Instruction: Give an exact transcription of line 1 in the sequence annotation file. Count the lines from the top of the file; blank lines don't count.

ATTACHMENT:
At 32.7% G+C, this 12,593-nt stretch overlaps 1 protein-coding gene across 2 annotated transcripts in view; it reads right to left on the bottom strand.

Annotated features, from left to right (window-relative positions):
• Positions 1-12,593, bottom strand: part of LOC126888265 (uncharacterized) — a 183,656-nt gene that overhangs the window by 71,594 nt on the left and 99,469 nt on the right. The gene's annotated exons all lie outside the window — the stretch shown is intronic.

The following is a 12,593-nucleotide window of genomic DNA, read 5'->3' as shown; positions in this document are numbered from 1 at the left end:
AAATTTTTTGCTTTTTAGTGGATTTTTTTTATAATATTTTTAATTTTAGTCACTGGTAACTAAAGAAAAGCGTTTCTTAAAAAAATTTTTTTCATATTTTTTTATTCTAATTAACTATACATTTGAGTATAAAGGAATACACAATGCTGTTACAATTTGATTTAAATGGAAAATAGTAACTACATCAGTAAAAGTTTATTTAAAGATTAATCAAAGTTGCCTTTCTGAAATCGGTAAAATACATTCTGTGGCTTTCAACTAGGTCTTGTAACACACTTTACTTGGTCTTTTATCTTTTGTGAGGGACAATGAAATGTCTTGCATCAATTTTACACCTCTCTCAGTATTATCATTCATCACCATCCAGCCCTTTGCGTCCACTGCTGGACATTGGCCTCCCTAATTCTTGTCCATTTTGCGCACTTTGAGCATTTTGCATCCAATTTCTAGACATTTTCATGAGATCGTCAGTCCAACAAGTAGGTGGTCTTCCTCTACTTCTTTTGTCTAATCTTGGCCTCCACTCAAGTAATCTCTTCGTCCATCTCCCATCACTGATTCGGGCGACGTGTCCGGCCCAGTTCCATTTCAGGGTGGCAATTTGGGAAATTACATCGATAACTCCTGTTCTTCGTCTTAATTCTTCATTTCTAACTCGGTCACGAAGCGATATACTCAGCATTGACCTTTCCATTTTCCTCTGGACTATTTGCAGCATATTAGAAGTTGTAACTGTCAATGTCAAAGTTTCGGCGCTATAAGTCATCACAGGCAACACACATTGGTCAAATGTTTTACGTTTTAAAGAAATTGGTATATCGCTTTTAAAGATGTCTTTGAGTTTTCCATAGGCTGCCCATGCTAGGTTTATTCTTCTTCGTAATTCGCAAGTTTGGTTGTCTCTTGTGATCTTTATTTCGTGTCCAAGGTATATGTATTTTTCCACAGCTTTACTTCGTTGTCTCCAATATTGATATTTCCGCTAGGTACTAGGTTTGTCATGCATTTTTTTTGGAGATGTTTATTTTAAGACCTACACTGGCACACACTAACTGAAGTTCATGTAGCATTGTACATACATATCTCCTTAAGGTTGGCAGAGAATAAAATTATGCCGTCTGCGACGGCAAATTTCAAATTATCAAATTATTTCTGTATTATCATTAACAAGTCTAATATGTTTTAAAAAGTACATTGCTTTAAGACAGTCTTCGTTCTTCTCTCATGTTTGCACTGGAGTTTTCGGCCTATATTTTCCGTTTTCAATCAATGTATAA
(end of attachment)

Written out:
At 32.7% G+C, this 12,593-nt stretch overlaps 1 protein-coding gene across 2 annotated transcripts in view; it reads right to left on the bottom strand.